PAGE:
A native of Buffalo and the Valley Neighborhood she serves, Overdorf has dedicated her life to bringing the riverfront area back from decades of neglect.

“You really couldn’t get near the river,” said Overdorf, explaining that years of junk, trash, and abandoned buildings were barriers to access. “The street was strewn with industrial debris.”

Then, about 10 years ago, Overdorf came up with the idea of creating a park on the Buffalo River where concerts, parties and cultural events could be held.

“Everybody thought I was crazy,” said Overdorf. “Even people who work for me thought I was wasting my time.”

But Overdorf persisted.

Now, 10 years, 17 grants and more than $5 million in funding later, Buffalo River Fest Park is a reality and the city’s riverfront is undergoing resurgence.

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Kayakers splash in the river. Joggers, bikers locals and tourists mingle along the banks. New condominiums, restaurants and bistros are popping up, one of which is the Tewksbury Lodge. The owner? None other than Peg Overdorf.

 “The rewarding aspect,” Overdof said, “has been the revitalization of the old neighborhood.”

Buoyed by Peg’s positivity and community spirit, the team piled into the Suburban and drove Southwest out of Buffalo toward our next stop, Cuyahoga Valley National Park in Ohio just outside of Cleveland.

 For photos of our time in Buffalo, please visit our Buffalo River gallery page.

Niagara Falls

Anticipating heavy rain, our team was thrilled to see sunny skies at Niagara Falls. This was a highlighted destination for many on our trip, and it did not disappoint.

Located on the Niagara River, Niagara Falls is a collective name for three waterfalls that border between United States and Canada; most specifically, between the state of New York and the province of Ontario. The falls form the southern end of the Niagara Gorge.

The three waterfalls are the Horseshoe Falls, the American Falls, and the Bridal Veil Falls. Together, they form the highest flow rate of any waterfall in the world.

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Our team visited the falls on the Canadian side. We started our visit above the falls, shooting B-roll of the fast-flowing river. We then walked down to join the hundreds of tourists overlooking the falls. After shooting for the documentary, we took the rest of the afternoon off, enjoying the beautiful sights and spending time all together before our director of photography, John Struzenberg, headed home.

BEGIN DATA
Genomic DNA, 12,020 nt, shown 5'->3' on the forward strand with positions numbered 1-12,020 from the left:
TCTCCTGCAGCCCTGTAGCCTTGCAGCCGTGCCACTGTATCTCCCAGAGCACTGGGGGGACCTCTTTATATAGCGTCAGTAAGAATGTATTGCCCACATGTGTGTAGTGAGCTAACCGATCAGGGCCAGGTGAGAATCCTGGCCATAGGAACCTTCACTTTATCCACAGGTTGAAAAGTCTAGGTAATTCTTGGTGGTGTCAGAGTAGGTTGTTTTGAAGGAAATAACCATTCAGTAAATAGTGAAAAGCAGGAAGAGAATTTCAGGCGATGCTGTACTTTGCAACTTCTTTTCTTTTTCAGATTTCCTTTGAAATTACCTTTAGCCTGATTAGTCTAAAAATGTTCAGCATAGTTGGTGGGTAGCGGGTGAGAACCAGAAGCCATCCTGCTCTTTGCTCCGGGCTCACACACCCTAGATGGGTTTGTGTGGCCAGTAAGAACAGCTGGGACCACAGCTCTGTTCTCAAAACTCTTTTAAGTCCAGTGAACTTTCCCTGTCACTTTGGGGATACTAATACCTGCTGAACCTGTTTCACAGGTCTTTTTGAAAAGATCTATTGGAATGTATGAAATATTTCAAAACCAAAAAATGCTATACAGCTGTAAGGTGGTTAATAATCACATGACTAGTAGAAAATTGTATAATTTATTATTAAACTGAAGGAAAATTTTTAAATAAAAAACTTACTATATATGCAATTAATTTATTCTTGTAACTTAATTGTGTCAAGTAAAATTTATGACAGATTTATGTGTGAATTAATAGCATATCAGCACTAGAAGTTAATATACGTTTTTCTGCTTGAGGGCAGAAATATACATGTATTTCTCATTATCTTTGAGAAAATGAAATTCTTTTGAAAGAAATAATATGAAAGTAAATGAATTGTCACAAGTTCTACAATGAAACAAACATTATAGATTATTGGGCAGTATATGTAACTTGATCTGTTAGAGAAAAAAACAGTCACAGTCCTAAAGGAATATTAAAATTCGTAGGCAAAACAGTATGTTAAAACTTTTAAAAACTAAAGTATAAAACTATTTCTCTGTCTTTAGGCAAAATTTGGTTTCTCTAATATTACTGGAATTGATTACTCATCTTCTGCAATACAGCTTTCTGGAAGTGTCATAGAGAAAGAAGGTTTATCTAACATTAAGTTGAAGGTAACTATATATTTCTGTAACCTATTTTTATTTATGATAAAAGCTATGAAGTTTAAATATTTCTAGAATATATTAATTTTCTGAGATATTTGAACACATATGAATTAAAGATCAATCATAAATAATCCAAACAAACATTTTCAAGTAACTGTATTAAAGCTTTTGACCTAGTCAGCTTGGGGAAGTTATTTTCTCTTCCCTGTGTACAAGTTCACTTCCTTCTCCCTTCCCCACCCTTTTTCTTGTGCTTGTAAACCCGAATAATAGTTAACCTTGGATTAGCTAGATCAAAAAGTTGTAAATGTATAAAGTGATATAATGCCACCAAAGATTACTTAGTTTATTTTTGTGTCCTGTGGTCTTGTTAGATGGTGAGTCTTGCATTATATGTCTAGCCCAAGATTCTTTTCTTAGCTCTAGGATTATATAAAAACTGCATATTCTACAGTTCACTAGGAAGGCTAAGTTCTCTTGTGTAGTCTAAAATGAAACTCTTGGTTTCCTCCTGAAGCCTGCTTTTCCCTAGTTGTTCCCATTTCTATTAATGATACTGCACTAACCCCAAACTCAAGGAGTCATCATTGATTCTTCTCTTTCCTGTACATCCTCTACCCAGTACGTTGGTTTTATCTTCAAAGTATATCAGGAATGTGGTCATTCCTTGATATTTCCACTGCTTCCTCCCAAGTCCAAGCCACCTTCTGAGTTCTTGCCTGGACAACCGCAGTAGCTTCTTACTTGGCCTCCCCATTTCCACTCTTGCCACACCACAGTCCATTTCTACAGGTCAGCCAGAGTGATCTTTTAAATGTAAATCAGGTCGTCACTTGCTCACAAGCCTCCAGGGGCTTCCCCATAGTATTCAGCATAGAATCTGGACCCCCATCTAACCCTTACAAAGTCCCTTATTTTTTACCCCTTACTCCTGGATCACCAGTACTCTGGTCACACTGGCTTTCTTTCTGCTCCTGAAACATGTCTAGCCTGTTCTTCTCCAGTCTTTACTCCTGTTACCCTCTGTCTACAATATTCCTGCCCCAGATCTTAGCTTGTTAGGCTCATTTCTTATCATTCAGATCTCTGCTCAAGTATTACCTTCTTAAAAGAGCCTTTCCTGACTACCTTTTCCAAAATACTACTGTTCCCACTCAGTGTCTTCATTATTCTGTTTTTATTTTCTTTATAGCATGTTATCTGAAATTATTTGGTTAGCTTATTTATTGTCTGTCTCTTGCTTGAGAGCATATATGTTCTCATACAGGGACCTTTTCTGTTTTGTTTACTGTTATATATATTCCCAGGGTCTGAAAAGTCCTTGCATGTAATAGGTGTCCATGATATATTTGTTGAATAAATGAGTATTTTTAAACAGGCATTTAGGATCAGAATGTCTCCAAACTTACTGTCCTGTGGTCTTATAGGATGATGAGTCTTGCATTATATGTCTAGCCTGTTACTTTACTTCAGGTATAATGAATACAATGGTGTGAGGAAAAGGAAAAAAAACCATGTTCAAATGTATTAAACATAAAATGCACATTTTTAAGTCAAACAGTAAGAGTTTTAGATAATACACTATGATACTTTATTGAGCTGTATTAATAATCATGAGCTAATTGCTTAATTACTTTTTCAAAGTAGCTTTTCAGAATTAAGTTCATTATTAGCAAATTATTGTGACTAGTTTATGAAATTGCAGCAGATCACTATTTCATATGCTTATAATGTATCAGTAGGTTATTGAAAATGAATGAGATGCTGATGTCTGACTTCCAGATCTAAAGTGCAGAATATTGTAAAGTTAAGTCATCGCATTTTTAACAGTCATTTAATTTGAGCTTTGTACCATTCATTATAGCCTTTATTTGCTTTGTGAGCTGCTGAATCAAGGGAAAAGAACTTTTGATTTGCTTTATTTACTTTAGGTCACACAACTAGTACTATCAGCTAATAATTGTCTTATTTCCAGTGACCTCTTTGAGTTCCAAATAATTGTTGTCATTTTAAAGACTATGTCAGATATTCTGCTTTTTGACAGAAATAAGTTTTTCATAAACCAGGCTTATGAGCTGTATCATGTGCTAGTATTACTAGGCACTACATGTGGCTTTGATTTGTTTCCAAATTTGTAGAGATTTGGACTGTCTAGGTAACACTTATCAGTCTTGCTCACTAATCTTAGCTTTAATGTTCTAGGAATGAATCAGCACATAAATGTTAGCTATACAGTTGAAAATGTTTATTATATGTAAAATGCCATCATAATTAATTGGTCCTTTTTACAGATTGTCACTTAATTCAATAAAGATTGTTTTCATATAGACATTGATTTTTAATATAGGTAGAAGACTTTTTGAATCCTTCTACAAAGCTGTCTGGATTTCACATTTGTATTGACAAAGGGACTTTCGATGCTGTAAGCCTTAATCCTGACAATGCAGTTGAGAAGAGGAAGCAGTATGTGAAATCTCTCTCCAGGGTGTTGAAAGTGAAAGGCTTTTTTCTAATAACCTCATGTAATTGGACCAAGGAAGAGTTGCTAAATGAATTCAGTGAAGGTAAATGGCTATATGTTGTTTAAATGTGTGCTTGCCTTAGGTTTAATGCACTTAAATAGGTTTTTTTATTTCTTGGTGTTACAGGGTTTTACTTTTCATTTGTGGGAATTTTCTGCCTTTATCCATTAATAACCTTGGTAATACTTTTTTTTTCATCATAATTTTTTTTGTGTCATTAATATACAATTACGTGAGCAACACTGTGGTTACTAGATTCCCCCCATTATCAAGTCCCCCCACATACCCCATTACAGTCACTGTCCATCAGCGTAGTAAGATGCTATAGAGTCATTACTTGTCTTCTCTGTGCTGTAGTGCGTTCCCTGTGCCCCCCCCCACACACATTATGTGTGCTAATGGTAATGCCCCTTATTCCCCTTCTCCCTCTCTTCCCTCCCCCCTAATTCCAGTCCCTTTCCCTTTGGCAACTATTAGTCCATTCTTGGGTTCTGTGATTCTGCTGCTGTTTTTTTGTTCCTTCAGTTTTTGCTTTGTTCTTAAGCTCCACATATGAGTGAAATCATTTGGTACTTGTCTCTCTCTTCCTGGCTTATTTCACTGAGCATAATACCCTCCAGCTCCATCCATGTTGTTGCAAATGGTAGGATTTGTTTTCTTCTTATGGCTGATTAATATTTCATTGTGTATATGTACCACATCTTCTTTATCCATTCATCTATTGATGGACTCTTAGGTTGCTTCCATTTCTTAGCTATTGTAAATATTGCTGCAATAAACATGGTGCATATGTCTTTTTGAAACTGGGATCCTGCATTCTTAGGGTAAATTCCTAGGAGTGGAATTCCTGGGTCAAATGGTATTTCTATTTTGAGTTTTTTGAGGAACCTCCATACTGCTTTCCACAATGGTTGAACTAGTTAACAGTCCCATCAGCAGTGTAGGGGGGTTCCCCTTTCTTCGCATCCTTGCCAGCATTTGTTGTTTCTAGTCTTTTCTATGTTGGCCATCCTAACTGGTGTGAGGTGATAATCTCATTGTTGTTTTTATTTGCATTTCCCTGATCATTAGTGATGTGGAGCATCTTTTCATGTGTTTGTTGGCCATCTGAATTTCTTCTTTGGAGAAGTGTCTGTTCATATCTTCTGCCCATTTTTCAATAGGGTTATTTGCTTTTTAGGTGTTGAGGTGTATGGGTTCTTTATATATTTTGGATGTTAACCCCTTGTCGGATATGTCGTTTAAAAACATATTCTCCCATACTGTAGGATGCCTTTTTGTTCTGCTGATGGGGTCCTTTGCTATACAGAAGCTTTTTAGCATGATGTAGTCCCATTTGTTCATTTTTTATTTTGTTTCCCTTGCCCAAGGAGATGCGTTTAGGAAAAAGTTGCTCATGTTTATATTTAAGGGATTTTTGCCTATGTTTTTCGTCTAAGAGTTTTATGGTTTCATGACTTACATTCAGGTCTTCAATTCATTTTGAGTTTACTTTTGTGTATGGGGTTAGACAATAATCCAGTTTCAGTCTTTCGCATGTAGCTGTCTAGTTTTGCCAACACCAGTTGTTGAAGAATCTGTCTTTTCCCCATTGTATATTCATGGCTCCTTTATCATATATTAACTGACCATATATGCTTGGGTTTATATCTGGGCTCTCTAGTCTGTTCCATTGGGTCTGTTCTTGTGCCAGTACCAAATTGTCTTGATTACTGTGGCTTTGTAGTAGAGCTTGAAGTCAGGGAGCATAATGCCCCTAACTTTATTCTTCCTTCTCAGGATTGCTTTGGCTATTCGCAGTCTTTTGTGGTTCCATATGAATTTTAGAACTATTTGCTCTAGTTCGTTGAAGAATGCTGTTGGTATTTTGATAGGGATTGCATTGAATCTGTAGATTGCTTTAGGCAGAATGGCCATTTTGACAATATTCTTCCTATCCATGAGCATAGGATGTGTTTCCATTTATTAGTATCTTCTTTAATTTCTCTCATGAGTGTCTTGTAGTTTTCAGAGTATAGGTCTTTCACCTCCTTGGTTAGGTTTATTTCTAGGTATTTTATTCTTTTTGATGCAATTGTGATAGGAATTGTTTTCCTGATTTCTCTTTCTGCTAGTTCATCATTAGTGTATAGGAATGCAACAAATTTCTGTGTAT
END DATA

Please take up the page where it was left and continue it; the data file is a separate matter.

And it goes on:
Because of our busy schedule, our team never had a chance to be tourists. Today was a nice change of pace, as we had time to go to the gift shop and buy souvenirs for ourselves and loved ones.

We ended our day reminiscing on our travels over dinner at the Hard Rock Cafe. Afterwards, we went back to the hotel and said our goodbyes to John.

To see photos of our time at Niagara Falls, please visit our Niagara River + Falls gallery page.

 

Clayton, N.Y. part 2 and Buffalo, N.Y.

Seeking to divide and conquer, the team split up again today. John, Rachel, and Christopher left our comfortable Buffalo hotel at a bright-and-early 8 a.m. to trek all the way back to scenic Clayton, N.Y.

In the meantime, Kelly and Josh remained in Buffalo to gather B-Roll and conduct person-on-the-street interviews with local residents. For photos of their time in Buffalo, please visit our Buffalo River gallery page.

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The trip back to Clayton came as a result of the team concluding that we wanted to hear more from Jeff Garnsey, a local business owner and seventh-generation resident of that town.

We were glad we made the trip back. During the interview, it was easy to see how much the town – and the St. Lawrence River – means to Garnsey.

 “Any positive lesson I learned,” Garnsey told us, “I learned from the river.”

This deep-seeded respect for the St. Lawrence makes Garnsey’s story all the more compelling. Garnsey invited us onto his boat for a second time, where we discussed his family’s roots in the area and how he has interacted with the river during his lifetime.

“We were farmers, turned caretakers, turned boatman, turned fisherman,” Garnsey said of his ancestors. 

Today, Garnsey keeps the family traditions alive by fishing from classic boats and taking visitors to the area out on tours with his business, Classic Island Cruises.

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One of the best parts of his job, Garnsey says, is getting people out on the river and letting them experience what he gets to see every day.

“The river will speak for itself and capture the attention of the people on the boat,” he says.

The St. Lawrence River is intertwined into the lives of Garnsey and his family.

“At the end of the day it’s about the river,” says Garnsey. “It’s the lifeblood of the community and it’s the lifeblood of my family.”

We had lunch at Bella’s, a local bistro highly recommended by Garnsey, then headed back to Buffalo to rejoin the rest of the gang.

To see more photos of our time with Garnsey, please visit the Clayton photos in the St. Lawrence River gallery.

The forecast is calling for rain. But one way or the other, tomorrow we are determined to go to Niagara Falls.